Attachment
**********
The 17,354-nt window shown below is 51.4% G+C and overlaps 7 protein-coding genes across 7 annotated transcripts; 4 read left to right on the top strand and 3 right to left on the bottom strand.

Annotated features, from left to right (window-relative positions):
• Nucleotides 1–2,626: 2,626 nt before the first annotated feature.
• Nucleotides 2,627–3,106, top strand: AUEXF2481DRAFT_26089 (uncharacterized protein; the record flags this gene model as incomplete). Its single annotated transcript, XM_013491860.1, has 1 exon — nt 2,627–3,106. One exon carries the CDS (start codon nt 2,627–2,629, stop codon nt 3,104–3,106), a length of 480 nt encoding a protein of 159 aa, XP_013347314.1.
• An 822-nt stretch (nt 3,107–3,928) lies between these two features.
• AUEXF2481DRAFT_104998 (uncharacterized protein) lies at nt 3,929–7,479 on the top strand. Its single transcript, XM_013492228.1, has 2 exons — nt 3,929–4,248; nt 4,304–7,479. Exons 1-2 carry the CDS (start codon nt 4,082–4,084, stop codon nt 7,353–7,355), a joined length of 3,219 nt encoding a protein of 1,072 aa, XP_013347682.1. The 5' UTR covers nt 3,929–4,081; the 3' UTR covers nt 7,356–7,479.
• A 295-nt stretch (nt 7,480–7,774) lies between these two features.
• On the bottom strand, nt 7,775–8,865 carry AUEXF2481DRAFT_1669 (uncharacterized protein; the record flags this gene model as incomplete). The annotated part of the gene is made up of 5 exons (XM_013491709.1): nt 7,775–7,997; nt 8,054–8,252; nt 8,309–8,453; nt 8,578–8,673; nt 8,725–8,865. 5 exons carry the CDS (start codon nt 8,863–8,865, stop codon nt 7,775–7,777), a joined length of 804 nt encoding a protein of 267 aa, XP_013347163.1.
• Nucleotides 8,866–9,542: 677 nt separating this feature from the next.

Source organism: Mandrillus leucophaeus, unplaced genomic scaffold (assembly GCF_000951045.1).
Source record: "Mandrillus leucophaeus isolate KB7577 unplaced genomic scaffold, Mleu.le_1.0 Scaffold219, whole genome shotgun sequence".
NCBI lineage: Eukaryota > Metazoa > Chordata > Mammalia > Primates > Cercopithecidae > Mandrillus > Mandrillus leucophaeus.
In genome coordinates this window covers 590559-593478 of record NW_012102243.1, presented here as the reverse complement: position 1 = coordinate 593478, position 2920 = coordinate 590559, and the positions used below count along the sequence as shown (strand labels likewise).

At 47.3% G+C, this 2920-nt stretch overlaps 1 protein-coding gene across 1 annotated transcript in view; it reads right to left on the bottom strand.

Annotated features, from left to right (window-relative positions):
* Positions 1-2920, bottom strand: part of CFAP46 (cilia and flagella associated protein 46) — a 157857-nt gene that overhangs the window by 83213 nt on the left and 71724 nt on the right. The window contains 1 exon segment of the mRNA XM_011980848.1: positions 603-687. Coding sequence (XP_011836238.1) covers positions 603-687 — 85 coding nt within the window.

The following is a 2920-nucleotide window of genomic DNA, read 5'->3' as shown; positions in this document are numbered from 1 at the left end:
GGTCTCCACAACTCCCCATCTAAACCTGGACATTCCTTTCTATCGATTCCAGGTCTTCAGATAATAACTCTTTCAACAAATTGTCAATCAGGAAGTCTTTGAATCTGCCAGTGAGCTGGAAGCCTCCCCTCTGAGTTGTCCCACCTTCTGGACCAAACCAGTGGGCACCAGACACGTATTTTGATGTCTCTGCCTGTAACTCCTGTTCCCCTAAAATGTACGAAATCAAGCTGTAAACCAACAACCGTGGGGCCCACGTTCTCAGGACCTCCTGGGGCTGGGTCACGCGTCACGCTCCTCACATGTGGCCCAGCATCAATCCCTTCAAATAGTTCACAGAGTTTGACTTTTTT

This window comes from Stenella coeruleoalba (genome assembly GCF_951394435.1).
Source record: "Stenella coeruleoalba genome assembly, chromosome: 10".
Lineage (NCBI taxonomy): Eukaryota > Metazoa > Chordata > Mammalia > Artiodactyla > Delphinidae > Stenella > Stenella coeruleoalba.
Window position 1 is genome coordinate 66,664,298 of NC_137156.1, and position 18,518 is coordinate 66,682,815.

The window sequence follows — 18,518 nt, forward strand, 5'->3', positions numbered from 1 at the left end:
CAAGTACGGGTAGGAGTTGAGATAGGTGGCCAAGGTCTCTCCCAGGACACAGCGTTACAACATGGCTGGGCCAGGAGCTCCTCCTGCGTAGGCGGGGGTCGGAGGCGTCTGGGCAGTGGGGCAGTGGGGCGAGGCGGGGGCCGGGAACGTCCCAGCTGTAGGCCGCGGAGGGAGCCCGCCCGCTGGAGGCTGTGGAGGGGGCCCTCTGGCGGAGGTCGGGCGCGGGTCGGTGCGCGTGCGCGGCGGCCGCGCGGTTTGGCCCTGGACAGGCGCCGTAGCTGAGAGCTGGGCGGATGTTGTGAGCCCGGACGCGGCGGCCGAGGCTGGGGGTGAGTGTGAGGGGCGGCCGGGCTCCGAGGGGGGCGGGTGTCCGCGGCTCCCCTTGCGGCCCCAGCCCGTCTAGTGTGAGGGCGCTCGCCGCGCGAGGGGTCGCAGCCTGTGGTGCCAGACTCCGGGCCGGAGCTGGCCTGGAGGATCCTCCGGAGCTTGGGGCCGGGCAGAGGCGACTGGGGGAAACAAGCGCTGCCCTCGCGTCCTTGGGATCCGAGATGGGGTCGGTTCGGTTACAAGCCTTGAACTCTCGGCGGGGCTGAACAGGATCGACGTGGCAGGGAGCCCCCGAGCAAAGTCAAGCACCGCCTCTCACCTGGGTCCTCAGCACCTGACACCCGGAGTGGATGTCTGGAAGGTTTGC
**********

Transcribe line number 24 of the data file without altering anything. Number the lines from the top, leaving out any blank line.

CAAGTACGGGTAGGAGTTGAGATAGGTGGCCAAGGTCTCTCCCAGGACACAGCGTTACAACATGGCTGGGCCAGGAGCTCCTCCTGCGTAGGCGGGGGTCGGAGGCGTCTGGGCAGTGGGGCAGTGGGGCGAGGCGGGGGCCGGGAACGTCCCAGCTGTAGGCCGCGGAGGGAGCCCGCCCGCTGGAGGCTGTGGAGGGGGCCCTCTGGCGGAGGTCGGGCGCGGGTCGGTGCGCGTGCGCGGCGGCCGCGCGGTTTGGCCCTGGACAGGCGCCGTAGCTGAGAGCTGGGCGGATGTTGTGAGCCCGGACGCGGCGGCCGAGGCTGGGGGTGAGTGTGAGGGGCGGCCGGGCTCCGAGGGGGGCGGGTGTCCGCGGCTCCCCTTGCGGCCCCAGCCCGTCTAGTGTGAGGGCGCTCGCCGCGCGAGGGGTCGCAGCCTGTGGTGCCAGACTCCGGGCCGGAGCTGGCCTGGAGGATCCTCCGGAGCTTGGGGCCGGGCAGAGGCGACTGGGGGAAACAAGCGCTGCCCTCGCGTCCTTGGGATCCGAGATGGGGTCGGTTCGGTTACAAGCCTTGAACTCTCGGCGGGGCTGAACAGGATCGACGTGGCAGGGAGCCCCCGAGCAAAGTCAAGCACCGCCTCTCACCTGGGTCCTCAGCACCTGACACCCGGAGTGGATGTCTGGAAGGTTTGC